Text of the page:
Mind mapping tool
XMind took the open source route in 2008, changing their
business model to offer a free version of the software in the hope that it will
entice users to cough up for the Professional version. But is the free version
too crippled to be useful, or just a cynical marketing ploy? Happily the answer
to both those questions is no. The free version does without some of the
features that business users are likely to want but academics and dabblers can
probably do without. The result is a good looking and useful tool with the
choice to upgrade there for those who need and want to.
Being written in Java Xmind can easily cover a wide variety of platforms. The version tested was 3.1.0 and the website says that it should run on Mac OS X and Debian/Ubuntu Linux variants as well as the Windows distributions currently in play, XP, Vista and 7. The readme adds that Windows 2000 SP4 and 2003 are also supported and there is an option to obtain the previous widely distributed version, XMind 2.3, for those needing that level of backward compatibility
One neat trick that will appeal to travelling mind map users is the ability to put your own distribution on a USB drive and run it from there. This frees you up from your own PC and means that you can access your mind maps from any compatible PC. This could prove a boon for those using mind maps in presentations, releasing them from the need to lug laptops everywhere.
The installation and startup process is quick and simple and a couple of tricks show that there is a commercial organisation behind this product rather than a loose coalition. The first is that the installation offers to change the associations on your operating system for Freemind and MindManager so that they are automatically opened in the future by XMind. Some people might not like that but it's a trick employed by Microsoft and Apple, particularly with their media players, so it has inherent legitimacy. It certainly tells you, in no uncertain terms, which products XMind consider to be the predominate players in the market.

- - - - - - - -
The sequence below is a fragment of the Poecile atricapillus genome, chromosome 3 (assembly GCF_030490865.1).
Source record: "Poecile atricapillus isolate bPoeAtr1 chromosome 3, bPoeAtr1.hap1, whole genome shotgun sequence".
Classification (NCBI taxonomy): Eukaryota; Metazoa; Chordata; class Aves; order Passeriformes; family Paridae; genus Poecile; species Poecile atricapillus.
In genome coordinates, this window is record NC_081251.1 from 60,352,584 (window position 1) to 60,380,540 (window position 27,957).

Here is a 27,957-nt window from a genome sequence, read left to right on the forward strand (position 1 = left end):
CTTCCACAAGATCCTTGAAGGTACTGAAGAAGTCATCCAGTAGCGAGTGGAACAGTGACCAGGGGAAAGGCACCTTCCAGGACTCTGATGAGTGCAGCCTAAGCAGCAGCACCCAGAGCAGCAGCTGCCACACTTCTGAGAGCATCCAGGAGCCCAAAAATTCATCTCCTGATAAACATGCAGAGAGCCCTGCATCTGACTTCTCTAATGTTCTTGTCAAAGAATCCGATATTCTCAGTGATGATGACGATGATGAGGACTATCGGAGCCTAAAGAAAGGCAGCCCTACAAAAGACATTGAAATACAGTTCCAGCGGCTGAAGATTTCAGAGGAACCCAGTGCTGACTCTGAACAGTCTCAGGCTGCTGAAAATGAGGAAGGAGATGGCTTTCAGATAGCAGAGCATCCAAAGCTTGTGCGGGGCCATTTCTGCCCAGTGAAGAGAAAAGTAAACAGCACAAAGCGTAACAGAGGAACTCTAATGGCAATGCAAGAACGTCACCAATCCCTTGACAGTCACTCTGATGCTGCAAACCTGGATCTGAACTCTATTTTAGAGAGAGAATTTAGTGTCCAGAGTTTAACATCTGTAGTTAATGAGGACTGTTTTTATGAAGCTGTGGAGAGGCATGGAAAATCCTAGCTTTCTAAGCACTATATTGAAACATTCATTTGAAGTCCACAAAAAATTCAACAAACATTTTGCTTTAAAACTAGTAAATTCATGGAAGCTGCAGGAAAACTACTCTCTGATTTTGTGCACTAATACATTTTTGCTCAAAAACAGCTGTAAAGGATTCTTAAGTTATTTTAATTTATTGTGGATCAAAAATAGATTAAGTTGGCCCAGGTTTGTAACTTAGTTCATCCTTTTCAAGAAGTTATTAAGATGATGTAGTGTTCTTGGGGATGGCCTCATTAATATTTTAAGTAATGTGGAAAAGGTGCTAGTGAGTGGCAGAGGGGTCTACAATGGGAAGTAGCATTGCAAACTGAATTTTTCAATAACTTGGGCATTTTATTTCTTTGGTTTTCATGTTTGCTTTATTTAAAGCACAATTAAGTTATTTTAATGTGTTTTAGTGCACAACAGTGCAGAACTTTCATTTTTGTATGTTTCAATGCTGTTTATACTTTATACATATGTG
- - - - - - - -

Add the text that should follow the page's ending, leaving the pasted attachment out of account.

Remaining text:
The second hint at commercialism is that on startup the package asks you for the email address and password for your account, offering registration for those who haven't yet joined the fold. Registration is an essential part of the collaboration and sharing elements of XMind (and many other mind mapping products, to be fair) but the fact that you can simply close the box and carry on regardless is not advertised. Again it's a little sign of the commercial heritage of the product.
When you do decide to sign up the signup page is a little odd. There's nothing too unusual in what it presents, fields for username, password and email and a Captcha field. But if you use tab to move between fields, as those of us who use a keyboard a lot tend to do, you get error messages as the web page you are using (without really knowing it) interprets the empty fields before you have had a chance to populate them. It's no big problem, you just get red error messages to ignore. This is perhaps less about XMind than about getting used to new ways of using software. These are emerging as we deal with the offline/online shift affecting software while moving towards a permanently online world.